Global Business Daily: Ryanair losses, DIY growth, Robot art galleries
Patrick Atack in London

"We need politicians to be listening, for government to be listening, like never before."

Carolyn Fairbairn, director-general of the Confederation of British Industry, made that plea from the stage of the CBI's annual conference, as businesses across the country (and the continent) raise concerns about the effects of a second round of nationwide lockdowns. 

And for some companies, such as the low-cost airline Ryanair, more travel restrictions may have a very real knock-on effect for customers. CEO Michael O'Leary said if passengers stay at home but their flight still takes off, they won't be getting their money back. 

For other companies, such as DIY equipment seller Kingfisher, the new rules may only have a small impact as click and collect and delivery services continue to boost their incomes. 

Robotics and tech are two more sectors that are taking advantage of lockdowns – and we look at both in today's video and interview. 

Happy reading, 

Patrick Atack

Digital business correspondent 

P.S. Did someone forward this to you? 

Sign up here

Low-cost Irish airline Ryanair lost $228 million in the six months to September, according to the company, which today said passengers would not be reimbursed if they chose not to fly due to new lockdown restrictions across Europe. CEO Michael O'Leary said passenger numbers had fallen to 17 million, from nearly 86 million in the same period in 2019

As the UK finance minister announced furlough extensions and lockdown grants, retailers predicted their losses would climb into the millions and the director-general of the Confederation of British Industry, Carolyn Fairbairn, said: "We know that economic damage is unavoidable but we need to minimize it."

UK grocery delivery company Ocado has said it will use its earnings from the pandemic to invest in its mechanized future. The delivery firm said it had agreed to buy Kindred Systems, for $262 million and Haddington Dynamics for $25 million. Both firms are U.S.-based robotics and AI developers. 

Chinese property group Evergrande has eased its creditors' concerns by selling off its stake in energy firm Guanghui Industrial for $2.2 billion. It's a step in the right direction, but further savings of $22 billion a year is the company's goal, as it seeks to lose the title of most indebted property company. 

European DIY group Kingfisher, which owns home improvement stores like B&Q, Castorama, and Brico Dépôt, said even as e-commerce grows, brick and mortar stores will remain key to its strategy. CEO Thierry Garnier said the speed of click-and-collect services are important to Kingfisher's customers. 

Chinese autonomous vehicle start-up AutoX, which has investment from Alibaba, is aiming to expand its fleet and test in several more cities in China, according to CEO Xiao Jianxiong. It has run trials in Shenzhen, Shanghai, Guangzhou and Wuhan, but Jianxiong said a trial in Chongqing "brings new challenges as a hilly city."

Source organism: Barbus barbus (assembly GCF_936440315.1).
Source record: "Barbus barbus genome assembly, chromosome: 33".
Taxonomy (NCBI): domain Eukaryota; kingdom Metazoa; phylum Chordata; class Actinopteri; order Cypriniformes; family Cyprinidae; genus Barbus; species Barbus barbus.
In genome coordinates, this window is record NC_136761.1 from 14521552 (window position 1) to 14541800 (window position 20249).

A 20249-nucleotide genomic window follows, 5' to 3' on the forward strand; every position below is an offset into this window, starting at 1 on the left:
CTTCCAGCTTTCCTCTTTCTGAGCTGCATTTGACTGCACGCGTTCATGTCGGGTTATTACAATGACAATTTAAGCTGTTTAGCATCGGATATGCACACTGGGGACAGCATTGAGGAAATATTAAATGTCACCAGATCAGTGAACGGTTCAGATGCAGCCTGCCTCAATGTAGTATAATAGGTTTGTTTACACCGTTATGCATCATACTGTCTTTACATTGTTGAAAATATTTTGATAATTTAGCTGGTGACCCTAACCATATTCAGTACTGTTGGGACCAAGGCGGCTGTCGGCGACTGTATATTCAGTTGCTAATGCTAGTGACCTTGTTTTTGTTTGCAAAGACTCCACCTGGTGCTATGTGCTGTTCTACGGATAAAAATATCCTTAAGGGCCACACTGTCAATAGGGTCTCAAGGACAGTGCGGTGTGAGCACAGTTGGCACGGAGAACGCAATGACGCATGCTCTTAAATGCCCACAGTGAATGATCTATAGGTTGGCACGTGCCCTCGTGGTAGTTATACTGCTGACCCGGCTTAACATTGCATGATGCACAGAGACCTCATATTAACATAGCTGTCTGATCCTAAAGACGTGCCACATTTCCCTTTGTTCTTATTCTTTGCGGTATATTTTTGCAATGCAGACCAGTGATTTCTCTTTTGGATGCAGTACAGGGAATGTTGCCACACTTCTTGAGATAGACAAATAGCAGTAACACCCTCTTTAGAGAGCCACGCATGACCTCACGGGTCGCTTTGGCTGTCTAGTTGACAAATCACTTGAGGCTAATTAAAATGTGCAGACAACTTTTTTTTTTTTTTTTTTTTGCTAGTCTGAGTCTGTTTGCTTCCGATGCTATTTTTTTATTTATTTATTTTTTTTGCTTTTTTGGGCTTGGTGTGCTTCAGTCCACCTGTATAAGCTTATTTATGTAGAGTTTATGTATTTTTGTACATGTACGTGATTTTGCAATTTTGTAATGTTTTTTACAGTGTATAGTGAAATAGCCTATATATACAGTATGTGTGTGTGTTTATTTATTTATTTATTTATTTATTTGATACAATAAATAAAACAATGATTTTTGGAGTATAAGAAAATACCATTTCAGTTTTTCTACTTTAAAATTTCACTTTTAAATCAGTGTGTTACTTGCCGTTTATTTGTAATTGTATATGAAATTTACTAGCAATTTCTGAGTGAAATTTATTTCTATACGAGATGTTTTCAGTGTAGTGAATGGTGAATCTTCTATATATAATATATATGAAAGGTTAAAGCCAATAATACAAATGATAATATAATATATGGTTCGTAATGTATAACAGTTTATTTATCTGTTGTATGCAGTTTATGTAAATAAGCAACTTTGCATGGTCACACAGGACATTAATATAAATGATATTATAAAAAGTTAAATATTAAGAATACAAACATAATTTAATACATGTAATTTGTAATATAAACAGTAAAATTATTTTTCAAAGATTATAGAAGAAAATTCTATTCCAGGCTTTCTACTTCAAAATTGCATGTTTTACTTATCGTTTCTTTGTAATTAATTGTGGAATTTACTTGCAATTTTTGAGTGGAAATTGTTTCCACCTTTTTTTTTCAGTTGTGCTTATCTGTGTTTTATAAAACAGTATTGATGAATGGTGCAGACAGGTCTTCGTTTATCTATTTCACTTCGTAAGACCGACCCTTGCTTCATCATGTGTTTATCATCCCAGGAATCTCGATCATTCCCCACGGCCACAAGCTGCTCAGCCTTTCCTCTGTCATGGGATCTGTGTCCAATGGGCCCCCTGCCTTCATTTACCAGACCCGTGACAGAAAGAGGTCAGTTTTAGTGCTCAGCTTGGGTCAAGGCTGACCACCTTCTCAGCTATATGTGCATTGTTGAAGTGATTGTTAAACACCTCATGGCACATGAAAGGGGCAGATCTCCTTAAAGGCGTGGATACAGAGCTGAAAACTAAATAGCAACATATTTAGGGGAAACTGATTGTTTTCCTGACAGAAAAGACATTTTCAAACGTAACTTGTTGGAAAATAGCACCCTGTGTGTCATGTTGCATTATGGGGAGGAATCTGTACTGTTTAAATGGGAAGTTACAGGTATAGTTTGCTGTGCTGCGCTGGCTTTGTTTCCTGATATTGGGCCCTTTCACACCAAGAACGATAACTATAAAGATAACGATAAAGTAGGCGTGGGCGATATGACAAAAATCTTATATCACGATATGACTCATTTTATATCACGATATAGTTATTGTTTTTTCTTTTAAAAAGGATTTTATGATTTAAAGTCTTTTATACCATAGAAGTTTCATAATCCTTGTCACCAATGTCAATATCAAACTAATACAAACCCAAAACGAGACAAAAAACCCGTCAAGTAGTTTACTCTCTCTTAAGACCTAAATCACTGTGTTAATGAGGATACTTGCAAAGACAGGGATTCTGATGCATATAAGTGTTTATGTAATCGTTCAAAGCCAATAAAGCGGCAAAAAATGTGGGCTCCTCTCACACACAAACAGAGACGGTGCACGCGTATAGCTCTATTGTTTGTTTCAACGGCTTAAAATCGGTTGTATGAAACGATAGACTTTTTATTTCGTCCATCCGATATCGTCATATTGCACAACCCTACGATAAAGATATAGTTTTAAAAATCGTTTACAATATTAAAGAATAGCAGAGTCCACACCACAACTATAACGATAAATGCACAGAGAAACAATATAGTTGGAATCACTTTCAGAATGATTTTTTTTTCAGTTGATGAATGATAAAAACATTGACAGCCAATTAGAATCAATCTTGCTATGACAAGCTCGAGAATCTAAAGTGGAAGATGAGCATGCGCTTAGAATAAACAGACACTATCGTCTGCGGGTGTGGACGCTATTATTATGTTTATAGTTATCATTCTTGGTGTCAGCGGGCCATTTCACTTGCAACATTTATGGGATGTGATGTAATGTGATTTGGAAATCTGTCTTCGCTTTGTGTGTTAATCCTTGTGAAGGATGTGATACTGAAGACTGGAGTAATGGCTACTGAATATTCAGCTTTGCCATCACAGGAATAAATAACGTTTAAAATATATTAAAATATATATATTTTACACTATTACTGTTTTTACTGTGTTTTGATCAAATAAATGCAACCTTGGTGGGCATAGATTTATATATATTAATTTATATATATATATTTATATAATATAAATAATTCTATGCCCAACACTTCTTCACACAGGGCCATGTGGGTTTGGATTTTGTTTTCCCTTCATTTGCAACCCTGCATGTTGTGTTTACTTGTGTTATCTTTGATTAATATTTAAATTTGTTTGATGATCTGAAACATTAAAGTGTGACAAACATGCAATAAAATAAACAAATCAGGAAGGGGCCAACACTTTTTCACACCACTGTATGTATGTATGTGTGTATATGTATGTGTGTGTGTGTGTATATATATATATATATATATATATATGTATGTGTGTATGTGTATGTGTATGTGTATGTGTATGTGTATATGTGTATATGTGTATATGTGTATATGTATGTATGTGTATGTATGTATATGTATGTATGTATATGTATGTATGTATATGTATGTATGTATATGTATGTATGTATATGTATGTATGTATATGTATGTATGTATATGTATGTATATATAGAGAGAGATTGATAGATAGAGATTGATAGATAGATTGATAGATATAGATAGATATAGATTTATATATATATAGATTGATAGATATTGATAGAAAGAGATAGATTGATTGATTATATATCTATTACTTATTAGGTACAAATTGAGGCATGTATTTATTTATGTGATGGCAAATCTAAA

Russian drug maker Pharmasyntez has applied to make remdesivir, which is used to treat COVID-19, despite lacking the patent authority to make the drug. As Pharmasyntez's director Vikram Punia said the firm did not hear back from patent holder U.S. firm Gilead Sciences when it asked for a licence, it would seek to do so without permission. 

New PMI figures show German factories posted record growth in orders in October, before Chancellor Angela Merkel announced new lockdown measures. Manufacturing orders, which make up around a fifth of the economy, rose to levels not seen since early 2018. 

France's finance minister, Bruno Le Maire, has announced the lockdown restrictions on supermarkets will be the same as those imposed on small businesses. That means "non-essential" goods cannot be sold. Despite that win for SMEs, Le Maire shot down any hope of a further challenge to the rules as "irresponsible."

The UK's Financial Conduct Authority has extended the "payment holiday" for credit cards, personal loans or financing, and mortgages as part of the new restrictions and allowances announced over the weekend, as the UK prepares to lockdown again.



WATCH: Innovative robot technology could allow people to access art galleries from their homes by using their smartphone or computer.



Santosh Rao is head of research at Manhattan Venture Partners, an investment management firm. He spoke to CGTN Europe from New York about Friday's tech results. 


These latest results show the big tech firms have benefited from the pandemic and lockdowns, don't they?

Yes. And you saw the results, all of them reported great numbers. It's a tailwind right now. The world is becoming more and more digital.

So whether it's cloud computing, digital advertising or a whole range of other issues, these companies are at the sweet spot and they're executing very well. 


Does the future hold more good results?

There are a lot of headwinds ahead. So I think that's what the market is anticipating and that's why the stocks are down at this point. But in terms of their execution, minus some company-specific issues, I think overall they are in a good position with this whole change in consumer and business behavior going forward.  


Just a quick word about Google and the antitrust hearing. What are the implications?  

Well, it's too early to say at this point. It's a pretty broad case and it won't be easy to prove that Google is being unfair. 

I think they have to be more transparent in what they're doing. 

But the biggest argument Google has is that they are not stifling competition. Anyone can come in... They're just good at what they do. And that's why people come to them. 

But the Justice Department is saying [Google] actually blocks others from doing this, they're actually unfair to others. So I think it's going to be a long, drawn out issue.